A bizarre Wall Street Journal report details how the Trump Administration planned to advertise COVID vaccines using Santa performers
We still don’t know when a COVID vaccine might be coming, but it’s looking less and less likely that one will be approved this year (a particularly aggressive timeline that most experts said was technically possible, but pretty unlikely). But the Trump administration has continued to insist a vaccine is just around the corner, and part of their plan to roll one out around the same time as the election apparently included having Santa performers promote it — in exchange for being able to get the vaccine before the general public.
A bizarre report from the Wall Street Journal details how that plan, which was funded by $250 million in taxpayer dollars, has now been scrapped. It was apparently going to include a series of PSAs starring Santa, Mrs. Claus, and elves, and any performers who play those characters during the holiday season would be allowed early access to the COVID vaccine for participating.
Ric Erwin, chairman of the Fraternal Order of Real Bearded Santas, said the administration’s decision to abandon the plan was “extremely disappointing.”
“This was our greatest hope for Christmas 2020, and now it looks like it won’t happen,” he added.
In a 12-minute phone call in August, Michael Caputo, an assistant secretary for the Health and Human Services Department, met with Erwin to discuss the plan. Erwin recorded the call and provided that recording to the WSJ. In the call, that you can listen to on a WSJ podcast, Caputo said that a COVID vaccine would be approved and distributed to front-line workers by Thanksgiving.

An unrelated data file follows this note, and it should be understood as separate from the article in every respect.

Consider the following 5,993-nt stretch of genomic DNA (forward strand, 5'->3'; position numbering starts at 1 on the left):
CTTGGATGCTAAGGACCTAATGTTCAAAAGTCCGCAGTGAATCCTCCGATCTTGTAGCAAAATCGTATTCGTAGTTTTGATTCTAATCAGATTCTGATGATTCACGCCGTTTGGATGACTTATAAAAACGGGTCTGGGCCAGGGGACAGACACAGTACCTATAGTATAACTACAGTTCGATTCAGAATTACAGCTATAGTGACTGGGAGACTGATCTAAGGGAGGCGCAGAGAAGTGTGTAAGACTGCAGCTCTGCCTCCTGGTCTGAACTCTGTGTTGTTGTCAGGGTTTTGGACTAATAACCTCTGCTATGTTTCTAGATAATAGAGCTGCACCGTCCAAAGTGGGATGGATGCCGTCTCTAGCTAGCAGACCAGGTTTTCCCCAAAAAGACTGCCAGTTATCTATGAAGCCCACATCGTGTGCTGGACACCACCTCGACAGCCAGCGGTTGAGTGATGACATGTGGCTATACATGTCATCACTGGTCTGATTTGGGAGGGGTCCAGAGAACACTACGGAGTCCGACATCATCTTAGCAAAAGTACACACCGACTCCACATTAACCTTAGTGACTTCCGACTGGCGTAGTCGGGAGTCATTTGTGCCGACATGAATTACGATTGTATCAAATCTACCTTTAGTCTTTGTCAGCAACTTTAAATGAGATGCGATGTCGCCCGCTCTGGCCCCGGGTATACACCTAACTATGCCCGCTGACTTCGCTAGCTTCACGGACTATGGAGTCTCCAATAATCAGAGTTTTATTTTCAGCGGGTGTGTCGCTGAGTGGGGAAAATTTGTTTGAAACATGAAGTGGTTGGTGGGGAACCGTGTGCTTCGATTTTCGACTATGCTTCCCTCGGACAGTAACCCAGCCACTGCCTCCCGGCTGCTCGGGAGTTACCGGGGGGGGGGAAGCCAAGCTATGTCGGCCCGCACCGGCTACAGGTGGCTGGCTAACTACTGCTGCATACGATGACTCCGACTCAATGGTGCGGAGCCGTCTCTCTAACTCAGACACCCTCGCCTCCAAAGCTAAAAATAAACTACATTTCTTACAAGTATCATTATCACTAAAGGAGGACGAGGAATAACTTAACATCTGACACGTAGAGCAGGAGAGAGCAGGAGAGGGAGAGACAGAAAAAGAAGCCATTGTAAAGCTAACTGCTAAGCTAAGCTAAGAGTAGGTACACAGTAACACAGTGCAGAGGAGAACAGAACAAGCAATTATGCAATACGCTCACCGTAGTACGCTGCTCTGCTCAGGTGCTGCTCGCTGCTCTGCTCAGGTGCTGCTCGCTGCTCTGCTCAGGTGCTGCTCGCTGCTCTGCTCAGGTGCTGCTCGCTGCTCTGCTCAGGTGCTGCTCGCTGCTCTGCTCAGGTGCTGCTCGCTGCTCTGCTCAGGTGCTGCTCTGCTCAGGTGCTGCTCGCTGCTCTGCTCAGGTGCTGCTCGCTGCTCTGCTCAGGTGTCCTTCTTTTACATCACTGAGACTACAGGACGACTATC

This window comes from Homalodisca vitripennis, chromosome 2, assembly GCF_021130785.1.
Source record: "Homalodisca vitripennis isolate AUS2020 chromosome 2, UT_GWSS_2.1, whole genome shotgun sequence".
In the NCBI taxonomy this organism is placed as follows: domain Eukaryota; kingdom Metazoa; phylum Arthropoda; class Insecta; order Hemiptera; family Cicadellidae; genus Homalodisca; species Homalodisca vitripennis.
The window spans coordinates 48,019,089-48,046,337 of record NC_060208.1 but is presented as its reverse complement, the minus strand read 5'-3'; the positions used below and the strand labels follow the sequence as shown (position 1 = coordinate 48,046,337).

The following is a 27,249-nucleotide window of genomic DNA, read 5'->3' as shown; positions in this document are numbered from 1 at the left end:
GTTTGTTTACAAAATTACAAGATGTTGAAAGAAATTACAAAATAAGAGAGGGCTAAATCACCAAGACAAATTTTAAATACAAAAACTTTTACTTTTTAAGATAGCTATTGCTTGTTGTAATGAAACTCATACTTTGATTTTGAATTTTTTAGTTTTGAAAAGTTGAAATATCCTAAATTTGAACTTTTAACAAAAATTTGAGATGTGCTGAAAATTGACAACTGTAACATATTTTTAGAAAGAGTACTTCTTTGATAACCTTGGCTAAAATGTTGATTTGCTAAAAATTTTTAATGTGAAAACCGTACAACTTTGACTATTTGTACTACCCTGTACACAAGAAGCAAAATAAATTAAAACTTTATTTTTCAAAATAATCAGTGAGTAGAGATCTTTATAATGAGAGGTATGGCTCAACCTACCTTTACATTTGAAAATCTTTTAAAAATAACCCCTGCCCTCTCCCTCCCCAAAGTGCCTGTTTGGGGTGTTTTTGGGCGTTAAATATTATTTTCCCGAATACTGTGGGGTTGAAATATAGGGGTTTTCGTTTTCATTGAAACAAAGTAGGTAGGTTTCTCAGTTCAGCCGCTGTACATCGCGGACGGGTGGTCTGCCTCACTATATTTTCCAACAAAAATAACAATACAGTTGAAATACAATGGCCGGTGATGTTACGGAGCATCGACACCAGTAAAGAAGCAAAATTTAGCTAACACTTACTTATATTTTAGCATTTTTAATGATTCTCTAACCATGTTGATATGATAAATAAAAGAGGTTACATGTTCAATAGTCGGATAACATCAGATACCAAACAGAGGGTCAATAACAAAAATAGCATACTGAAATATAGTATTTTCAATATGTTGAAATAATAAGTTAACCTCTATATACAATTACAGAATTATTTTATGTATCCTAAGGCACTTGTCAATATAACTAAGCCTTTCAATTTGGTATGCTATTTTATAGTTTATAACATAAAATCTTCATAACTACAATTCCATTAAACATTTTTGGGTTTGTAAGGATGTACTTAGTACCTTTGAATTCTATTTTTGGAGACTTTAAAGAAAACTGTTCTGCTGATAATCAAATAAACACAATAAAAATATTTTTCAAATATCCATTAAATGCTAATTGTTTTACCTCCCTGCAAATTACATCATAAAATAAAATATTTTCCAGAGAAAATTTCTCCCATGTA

“If you and your colleagues are not essential workers, I don’t know what is,” Caputo told Erwin. “I cannot wait to tell the president. He’s going to love this.”
Erwin responded, “Since you would be doing Santa a serious favor, Santa would definitely reciprocate,” and Caputo replied, “I’m in, Santa, if you’re in.”
In a later call, Caputo outlined a plan to have Santa performers appear at COVID vaccine roll-out events in as many as 35 cities.
The plan started to fall apart when a contract was awarded on Sept. 1 to start creating the ads, and top Democrats in the House of Representatives questioned the timing of the campaign.
“We are concerned that the Trump Administration appears to be misusing taxpayer dollars to fund a political propaganda campaign—disguised as a public health effort—just weeks before a presidential election,” wrote Reps. James E. Clyburn (D., S.C.), of the Select Subcommittee on the Coronavirus Crisis, Carolyn B. Maloney (D., N.Y.), of the Committee on Oversight and Reform, and Raja Krishnamoorthi (D., Ill.), of the Subcommittee on Economic and Consumer Policy.
Ric Erwin, of the Fraternal Order of Real Bearded Santas, said nearly 100 Santas had volunteered to participate, and without a COVID vaccine, they don’t know how they’ll do their work this Christmas season.
“They may have been fibbing a little bit to Santa,” Erwin said.
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